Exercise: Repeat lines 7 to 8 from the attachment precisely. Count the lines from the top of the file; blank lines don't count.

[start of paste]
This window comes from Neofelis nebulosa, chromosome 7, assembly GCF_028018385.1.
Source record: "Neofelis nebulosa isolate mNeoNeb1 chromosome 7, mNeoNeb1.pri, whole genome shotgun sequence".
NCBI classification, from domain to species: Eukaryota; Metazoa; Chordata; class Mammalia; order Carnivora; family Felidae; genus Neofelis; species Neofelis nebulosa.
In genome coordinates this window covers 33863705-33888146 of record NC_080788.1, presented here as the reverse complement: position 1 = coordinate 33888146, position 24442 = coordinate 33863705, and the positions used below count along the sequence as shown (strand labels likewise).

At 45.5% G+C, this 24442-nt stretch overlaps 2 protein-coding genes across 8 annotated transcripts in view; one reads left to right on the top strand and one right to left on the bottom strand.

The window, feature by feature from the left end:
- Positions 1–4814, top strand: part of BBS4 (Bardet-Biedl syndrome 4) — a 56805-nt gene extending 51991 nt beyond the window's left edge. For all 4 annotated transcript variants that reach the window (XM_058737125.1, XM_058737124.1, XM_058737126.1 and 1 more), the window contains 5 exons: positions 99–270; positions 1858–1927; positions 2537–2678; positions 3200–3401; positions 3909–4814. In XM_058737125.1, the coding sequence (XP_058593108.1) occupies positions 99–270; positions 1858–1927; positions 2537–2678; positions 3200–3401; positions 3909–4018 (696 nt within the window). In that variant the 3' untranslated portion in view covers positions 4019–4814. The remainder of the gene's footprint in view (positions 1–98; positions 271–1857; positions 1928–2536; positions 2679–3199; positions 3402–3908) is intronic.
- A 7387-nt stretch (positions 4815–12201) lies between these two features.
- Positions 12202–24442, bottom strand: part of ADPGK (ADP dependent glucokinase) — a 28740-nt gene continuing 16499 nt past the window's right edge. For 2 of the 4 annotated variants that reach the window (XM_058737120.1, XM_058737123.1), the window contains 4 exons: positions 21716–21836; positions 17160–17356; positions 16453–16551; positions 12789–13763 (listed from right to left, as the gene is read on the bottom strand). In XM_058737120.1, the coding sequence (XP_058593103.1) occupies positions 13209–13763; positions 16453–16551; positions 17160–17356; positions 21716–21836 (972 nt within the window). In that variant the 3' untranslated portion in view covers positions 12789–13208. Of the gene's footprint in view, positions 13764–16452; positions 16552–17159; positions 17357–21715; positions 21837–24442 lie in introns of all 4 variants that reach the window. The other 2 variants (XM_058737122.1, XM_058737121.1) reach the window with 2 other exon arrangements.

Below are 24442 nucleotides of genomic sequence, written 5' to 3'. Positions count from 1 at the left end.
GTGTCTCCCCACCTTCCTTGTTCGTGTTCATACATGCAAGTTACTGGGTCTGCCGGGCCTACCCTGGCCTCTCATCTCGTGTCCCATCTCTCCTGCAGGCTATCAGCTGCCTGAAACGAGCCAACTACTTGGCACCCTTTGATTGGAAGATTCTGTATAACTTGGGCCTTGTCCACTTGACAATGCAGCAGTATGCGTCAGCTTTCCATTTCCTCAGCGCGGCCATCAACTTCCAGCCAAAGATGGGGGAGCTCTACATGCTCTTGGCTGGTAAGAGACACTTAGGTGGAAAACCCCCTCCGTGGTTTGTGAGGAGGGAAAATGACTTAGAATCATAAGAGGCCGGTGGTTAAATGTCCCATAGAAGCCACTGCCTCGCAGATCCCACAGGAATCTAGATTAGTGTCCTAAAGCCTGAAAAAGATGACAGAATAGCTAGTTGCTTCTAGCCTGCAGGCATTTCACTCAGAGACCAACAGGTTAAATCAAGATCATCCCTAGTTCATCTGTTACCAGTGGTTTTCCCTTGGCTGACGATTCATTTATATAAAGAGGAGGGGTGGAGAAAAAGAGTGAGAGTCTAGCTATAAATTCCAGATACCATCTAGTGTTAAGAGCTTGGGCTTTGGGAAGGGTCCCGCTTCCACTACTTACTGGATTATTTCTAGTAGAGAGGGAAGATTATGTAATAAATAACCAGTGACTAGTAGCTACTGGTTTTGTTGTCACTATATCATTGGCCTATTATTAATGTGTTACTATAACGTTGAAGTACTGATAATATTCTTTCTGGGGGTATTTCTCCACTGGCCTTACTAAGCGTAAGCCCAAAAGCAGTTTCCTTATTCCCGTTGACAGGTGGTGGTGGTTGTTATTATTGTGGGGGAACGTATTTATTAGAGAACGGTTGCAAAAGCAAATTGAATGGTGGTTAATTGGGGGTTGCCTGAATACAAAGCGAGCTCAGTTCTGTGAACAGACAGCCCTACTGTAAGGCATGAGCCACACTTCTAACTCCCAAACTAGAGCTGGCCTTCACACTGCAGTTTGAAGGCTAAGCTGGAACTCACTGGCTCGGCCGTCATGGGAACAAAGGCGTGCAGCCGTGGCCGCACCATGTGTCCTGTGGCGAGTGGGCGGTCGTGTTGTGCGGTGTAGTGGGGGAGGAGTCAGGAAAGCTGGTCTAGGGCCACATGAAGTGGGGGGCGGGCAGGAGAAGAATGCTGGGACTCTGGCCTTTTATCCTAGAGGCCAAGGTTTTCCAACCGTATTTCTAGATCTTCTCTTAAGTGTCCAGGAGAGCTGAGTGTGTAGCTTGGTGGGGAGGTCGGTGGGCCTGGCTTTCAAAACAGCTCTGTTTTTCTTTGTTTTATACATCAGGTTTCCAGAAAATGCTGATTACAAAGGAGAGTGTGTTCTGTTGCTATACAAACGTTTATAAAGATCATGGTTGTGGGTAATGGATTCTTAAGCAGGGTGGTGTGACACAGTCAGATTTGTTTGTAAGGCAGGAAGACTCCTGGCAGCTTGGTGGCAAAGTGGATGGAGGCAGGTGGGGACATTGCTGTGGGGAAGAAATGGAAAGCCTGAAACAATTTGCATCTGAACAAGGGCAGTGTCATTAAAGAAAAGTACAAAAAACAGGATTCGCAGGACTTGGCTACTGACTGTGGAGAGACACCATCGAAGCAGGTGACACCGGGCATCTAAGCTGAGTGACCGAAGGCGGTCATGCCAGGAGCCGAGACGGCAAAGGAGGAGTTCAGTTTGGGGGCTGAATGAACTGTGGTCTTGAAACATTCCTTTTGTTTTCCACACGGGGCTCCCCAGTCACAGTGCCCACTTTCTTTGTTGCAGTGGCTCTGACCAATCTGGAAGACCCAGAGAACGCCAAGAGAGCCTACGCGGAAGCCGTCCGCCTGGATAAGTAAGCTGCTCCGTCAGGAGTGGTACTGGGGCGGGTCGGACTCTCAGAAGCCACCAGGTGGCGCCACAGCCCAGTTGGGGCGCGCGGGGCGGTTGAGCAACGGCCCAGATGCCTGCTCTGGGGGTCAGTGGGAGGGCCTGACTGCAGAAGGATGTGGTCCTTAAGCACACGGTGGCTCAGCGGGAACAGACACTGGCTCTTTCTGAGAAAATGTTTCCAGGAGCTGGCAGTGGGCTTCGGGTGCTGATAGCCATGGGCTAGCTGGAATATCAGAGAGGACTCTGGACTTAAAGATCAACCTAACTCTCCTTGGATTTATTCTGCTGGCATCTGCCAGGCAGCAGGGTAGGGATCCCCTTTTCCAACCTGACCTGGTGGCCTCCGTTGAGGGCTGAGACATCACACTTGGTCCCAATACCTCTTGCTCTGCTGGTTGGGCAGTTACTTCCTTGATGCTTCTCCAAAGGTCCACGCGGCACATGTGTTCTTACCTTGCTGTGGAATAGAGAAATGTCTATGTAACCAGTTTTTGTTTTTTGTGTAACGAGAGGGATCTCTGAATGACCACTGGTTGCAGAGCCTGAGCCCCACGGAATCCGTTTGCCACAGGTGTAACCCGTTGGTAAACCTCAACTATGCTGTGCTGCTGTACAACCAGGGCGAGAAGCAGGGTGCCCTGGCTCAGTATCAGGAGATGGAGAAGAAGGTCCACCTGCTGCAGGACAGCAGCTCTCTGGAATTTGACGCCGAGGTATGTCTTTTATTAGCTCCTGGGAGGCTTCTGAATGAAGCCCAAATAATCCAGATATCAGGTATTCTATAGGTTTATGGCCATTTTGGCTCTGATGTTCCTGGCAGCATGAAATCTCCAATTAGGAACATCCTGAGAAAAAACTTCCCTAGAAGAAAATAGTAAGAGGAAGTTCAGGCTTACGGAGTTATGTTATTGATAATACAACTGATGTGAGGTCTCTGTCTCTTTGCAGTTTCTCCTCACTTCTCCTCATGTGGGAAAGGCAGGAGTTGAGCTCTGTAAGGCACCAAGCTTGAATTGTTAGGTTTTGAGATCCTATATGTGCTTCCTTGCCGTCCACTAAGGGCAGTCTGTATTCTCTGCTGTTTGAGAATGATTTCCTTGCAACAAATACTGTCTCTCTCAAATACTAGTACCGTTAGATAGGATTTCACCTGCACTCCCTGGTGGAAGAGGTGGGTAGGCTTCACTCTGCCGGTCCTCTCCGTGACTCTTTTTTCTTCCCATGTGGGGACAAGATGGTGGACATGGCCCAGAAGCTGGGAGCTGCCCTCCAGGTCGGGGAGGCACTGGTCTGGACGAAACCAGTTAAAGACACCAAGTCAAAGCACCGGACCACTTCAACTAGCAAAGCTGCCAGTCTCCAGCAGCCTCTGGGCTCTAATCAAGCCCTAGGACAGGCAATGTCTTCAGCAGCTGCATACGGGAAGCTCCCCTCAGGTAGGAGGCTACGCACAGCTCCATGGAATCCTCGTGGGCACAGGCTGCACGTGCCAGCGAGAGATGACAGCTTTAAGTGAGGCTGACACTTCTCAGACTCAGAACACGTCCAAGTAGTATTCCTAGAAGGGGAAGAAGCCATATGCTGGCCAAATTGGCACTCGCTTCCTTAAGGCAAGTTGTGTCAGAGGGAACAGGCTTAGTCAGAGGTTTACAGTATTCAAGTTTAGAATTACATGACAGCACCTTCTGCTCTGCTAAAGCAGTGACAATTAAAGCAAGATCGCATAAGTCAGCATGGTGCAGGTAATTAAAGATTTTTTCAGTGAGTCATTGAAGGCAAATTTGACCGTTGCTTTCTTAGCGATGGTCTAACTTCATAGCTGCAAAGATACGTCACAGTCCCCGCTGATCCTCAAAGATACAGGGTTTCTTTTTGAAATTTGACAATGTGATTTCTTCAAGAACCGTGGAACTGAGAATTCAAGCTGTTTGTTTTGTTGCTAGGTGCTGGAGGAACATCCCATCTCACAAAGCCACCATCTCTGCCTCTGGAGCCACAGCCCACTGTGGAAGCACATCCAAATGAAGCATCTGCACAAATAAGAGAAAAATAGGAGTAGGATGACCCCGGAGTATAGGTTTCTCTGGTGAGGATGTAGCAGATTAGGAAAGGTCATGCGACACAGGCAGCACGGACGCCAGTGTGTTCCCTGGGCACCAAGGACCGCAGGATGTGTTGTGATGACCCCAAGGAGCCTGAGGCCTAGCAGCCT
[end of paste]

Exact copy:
- Positions 1–4814, top strand: part of BBS4 (Bardet-Biedl syndrome 4) — a 56805-nt gene extending 51991 nt beyond the window's left edge. For all 4 annotated transcript variants that reach the window (XM_058737125.1, XM_058737124.1, XM_058737126.1 and 1 more), the window contains 5 exons: positions 99–270; positions 1858–1927; positions 2537–2678; positions 3200–3401; positions 3909–4814. In XM_058737125.1, the coding sequence (XP_058593108.1) occupies positions 99–270; positions 1858–1927; positions 2537–2678; positions 3200–3401; positions 3909–4018 (696 nt within the window). In that variant the 3' untranslated portion in view covers positions 4019–4814. The remainder of the gene's footprint in view (positions 1–98; positions 271–1857; positions 1928–2536; positions 2679–3199; positions 3402–3908) is intronic.
- A 7387-nt stretch (positions 4815–12201) lies between these two features.